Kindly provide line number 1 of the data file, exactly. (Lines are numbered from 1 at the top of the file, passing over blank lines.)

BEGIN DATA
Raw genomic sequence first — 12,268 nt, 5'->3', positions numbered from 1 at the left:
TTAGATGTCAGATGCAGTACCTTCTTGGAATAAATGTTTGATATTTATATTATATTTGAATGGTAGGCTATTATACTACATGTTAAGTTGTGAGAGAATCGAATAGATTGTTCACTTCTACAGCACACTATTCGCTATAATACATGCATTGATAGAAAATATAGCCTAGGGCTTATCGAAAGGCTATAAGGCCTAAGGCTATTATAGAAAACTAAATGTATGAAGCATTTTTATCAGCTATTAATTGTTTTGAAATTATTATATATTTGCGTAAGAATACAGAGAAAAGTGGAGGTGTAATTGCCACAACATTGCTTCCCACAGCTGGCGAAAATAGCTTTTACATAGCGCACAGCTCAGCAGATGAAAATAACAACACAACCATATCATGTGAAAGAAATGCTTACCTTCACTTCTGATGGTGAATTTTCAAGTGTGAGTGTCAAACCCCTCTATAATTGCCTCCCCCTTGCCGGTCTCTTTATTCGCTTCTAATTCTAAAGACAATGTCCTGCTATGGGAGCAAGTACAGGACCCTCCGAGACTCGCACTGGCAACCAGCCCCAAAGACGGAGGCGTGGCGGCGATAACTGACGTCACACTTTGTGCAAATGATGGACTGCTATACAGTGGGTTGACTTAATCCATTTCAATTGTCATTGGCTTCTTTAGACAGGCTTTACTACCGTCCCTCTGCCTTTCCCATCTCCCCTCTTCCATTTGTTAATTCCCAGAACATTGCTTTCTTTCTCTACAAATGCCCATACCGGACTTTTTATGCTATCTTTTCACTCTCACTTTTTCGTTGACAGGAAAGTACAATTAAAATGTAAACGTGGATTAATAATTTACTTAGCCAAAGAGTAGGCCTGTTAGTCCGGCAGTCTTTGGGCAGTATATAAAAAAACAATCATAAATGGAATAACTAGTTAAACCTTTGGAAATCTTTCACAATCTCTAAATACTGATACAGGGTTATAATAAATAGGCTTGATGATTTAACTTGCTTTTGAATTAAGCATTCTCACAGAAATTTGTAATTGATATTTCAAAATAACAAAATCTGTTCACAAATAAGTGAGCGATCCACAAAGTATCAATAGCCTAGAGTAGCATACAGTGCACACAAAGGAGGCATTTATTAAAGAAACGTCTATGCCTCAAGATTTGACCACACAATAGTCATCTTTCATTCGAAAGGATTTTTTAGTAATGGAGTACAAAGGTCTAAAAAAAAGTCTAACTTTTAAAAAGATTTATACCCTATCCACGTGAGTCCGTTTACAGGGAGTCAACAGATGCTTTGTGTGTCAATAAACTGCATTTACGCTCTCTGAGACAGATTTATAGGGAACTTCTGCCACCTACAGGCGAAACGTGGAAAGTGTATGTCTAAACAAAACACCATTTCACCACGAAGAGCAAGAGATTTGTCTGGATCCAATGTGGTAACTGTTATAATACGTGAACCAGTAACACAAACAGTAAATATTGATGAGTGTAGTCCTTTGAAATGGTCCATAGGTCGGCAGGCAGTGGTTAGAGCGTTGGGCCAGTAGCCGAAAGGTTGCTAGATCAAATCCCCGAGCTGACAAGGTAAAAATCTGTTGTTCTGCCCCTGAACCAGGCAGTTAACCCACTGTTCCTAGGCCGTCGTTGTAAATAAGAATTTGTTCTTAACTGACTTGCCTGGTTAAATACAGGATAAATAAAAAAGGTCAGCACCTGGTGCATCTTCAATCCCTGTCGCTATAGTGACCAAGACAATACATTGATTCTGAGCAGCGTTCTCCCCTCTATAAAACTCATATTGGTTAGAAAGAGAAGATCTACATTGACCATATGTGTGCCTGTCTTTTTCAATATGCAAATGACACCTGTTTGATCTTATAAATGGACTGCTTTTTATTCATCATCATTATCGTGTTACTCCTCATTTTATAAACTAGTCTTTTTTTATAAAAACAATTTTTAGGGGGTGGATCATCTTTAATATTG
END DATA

Raw genomic sequence first — 12,268 nt, 5'->3', positions numbered from 1 at the left: